How will competition improve airport ANS?
Smaller regional airports struggle to cover their costs and the situation in Europe is exacerbated by regulations. One regulation requires airports with between 200,000 and 3 million passengers per annum to reduce their dependence upon public financial support whilst another requires costly safety management processes to be implemented. It is little wonder that experts are questioning the inclusion of terminal navigation charges − one of the main sources of airport revenue − in charging regulations that will only tighten the financial squeeze on airports.
Airports are responding by putting pressure on their ANS providers to reduce costs. This has energised lower cost ANS initiatives such as remote towers, and in some cases led to pressure on governments to open the market for airport ANS provision.
Whilst tendering the service contract will undoubtedly lead to cost reductions for the airport − a claim made by ACR at Swedish airports where they provide ANS and by Air Navigation Solutions Ltd where they are displacing NATS as the ANS provider at Gatwick − there are also other issues at stake. For example:
- Is there enough 'supply' in the controller market to replace those unwilling to transfer from the displaced provider?
- Do airports own the ANS assets and have sufficient knowledge of those assets to tender their replacement, operation and maintenance?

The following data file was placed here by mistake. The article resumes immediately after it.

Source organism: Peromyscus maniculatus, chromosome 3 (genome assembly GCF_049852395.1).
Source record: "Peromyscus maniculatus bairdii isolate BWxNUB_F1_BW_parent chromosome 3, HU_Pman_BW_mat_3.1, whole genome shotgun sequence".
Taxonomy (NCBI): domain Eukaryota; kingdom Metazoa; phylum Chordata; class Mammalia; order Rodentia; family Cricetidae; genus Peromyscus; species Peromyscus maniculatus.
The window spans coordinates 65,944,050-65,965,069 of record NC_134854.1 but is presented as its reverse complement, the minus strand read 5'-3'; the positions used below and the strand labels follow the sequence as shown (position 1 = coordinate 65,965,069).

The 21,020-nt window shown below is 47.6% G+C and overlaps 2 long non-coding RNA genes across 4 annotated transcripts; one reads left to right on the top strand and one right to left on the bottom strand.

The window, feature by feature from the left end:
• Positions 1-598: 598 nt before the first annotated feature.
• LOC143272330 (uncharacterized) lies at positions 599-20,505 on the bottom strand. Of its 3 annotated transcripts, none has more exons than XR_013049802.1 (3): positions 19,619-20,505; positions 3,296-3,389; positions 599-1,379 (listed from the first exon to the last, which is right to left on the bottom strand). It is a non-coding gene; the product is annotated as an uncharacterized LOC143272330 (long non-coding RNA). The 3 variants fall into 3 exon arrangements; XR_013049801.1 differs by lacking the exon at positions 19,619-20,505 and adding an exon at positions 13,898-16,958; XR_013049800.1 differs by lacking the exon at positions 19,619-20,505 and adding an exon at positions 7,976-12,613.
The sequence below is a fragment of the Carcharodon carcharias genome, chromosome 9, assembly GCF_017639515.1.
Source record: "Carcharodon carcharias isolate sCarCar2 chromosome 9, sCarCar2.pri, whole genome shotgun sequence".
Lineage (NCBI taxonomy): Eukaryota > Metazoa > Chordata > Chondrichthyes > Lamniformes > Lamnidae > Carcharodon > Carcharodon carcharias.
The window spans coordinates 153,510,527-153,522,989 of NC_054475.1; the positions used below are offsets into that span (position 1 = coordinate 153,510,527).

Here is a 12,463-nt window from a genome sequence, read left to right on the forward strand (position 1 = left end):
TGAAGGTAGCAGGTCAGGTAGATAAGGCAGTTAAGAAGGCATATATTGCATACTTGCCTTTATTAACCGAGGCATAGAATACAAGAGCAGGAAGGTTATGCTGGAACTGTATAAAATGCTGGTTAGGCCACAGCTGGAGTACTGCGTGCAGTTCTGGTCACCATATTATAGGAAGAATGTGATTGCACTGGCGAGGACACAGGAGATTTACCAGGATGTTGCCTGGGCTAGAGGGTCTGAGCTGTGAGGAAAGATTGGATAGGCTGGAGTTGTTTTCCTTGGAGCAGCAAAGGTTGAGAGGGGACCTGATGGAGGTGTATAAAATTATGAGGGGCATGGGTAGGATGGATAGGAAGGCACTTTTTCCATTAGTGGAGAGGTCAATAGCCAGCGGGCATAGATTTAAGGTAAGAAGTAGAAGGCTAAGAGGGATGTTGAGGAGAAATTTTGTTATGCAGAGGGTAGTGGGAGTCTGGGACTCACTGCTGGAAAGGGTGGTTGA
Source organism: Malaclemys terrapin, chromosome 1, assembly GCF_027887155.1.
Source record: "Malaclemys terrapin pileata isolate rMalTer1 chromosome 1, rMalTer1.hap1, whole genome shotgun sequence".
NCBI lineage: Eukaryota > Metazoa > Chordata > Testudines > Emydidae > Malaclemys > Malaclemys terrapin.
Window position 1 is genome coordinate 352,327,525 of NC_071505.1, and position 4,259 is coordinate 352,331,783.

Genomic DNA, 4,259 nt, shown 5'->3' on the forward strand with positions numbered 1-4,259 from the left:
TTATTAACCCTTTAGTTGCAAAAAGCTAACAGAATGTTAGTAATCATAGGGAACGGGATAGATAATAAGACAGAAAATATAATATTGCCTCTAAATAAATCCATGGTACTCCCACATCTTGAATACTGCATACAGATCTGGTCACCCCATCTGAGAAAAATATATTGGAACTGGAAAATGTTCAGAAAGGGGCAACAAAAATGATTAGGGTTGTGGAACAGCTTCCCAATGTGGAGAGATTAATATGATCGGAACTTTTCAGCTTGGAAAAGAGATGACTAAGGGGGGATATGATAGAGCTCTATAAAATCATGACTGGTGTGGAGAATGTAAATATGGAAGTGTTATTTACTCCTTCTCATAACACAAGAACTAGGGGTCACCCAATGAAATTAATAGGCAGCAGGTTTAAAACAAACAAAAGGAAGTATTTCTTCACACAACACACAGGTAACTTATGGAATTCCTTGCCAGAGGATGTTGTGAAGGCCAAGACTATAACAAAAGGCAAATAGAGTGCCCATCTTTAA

- Will regulatory authorities accept the certificate of others State's providers without duplicating oversight duties?
- What is the right contract term to limit monopolistic behaviour whilst also encouraging more innovation and investment?
- How much of a transition period is needed to manage transfer within an acceptable level of risk?
- Should approach services be included as part of the service contract and if so, where is the boundary with the en-route provider?
These issues are amongst the many that we recommended solutions for, in recent work for the Norwegian government. The situation there being further complicated by an airport operator that owns the ANS provider, some unique military requirements and large pension liabilities. Ultimately though, a competitive ANS market will undoubtedly lower costs for airports, and whilst the challenges may be complex, none represents an insurmountable barrier to market liberalisation.
For more information contact James Hanson.